Leica heads for the stars Leica SL mirrorless camera plays important role in NASA space mission

20th September 2016
Leica heads for the stars

Leica SL mirrorless camera plays important role in NASA space mission

On 17 August 2016, a sounding rocket from the RockSat-X program launched from the NASA Wallops Flight Facility (Virginia, USA) – also on board was a Leica SL camera.

The payload of the rocket consisted of a number of modules with experiments devised by the students of various US universities that were to be conducted under the exceptional conditions of suborbital flight. The students of the University of Puerto Rico chose the mirrorless Leica SL system camera as a part of their module for research into high-density particles, primarily because of its outstanding performance and robust construction. The task assigned to the camera was the documentation of the flight in Ultra High Definition (4K) video. The special control algorithms required for the Leica SL on its mission were programmed in collaboration between the students and Leica Camera AG.

In addition to this, the effects of the extreme conditions on the camera and its optical systems were tested during the flight. These experiments, within the framework of an ongoing joint research programme with the participation of the university and the Bifrost Corporation, deliver important performance data for a planned mission to investigate the Aurora Borealis (the Northern Lights). The Bifrost Corporation is accompanying the project by the name of ‘Bifröst - Into the Aurora’ with a series of short films. In addition to the collection of material for interactive exhibitions, the aim of the mission is also to produce a visual documentary in feature film length. The artists Eric Adamsons and Heins Kim are working together with various international corporations and academic institutions on the realisation of this aspect of the project.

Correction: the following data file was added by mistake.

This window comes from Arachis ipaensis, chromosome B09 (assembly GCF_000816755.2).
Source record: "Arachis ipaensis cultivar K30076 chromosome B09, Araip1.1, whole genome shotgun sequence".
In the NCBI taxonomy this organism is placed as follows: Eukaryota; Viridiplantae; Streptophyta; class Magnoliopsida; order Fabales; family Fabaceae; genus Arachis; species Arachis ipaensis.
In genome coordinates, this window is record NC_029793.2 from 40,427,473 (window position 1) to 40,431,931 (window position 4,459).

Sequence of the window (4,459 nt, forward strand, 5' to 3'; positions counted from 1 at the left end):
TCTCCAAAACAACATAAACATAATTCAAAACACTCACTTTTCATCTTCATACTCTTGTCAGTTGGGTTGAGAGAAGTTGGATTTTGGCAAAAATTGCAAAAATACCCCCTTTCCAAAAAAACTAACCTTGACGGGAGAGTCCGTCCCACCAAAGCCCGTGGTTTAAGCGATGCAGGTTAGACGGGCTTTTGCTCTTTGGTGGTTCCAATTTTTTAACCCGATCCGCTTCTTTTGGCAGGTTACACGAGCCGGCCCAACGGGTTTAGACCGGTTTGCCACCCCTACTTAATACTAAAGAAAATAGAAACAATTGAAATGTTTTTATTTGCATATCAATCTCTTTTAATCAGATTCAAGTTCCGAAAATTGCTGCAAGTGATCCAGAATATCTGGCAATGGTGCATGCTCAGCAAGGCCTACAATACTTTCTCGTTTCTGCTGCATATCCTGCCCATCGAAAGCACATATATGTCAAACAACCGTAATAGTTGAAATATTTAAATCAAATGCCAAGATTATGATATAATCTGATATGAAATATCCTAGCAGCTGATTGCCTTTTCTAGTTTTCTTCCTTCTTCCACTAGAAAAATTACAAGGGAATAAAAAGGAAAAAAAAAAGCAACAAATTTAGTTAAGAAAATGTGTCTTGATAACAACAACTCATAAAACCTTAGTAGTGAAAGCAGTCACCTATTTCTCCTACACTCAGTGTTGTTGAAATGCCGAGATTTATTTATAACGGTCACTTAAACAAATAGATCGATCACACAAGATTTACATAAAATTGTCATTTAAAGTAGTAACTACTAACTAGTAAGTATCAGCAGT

Before the flight, the Leica SL had to undergo an extensive programme of NASA tests to prove its resilience. The Leica SL passed all the tests with flying colours – from balance and the effects of extreme environmental influences, to mass moment of inertia testing and vibrations with exceptionally high acceleration forces of up to 50 gravities continuously.

The mission, a part of the RockSat-X program, was carried out in collaboration with the ‘Colorado Space Grant Consortium’, a higher education organisation that includes twenty-one colleges, universities and institutes. Colorado Space Grant is part of larger program called the National Space Grant Fellowship and Scholarship program which is funded by NASA. The objectives of the Colorado Space Grant organisation are to provide students with access to space through high-altitude balloon payloads (BalloonSats), Sounding Rocket experiments (RockSats), and small satellites (CubeSats). In the course of their projects, students get the chance to work with scientists and engineers from NASA and other astronautics concerns on the design and testing of new technologies and, ultimately, are given the opportunity to have them launched into space by high altitude balloons, unmanned sounding rockets, or orbital rockets.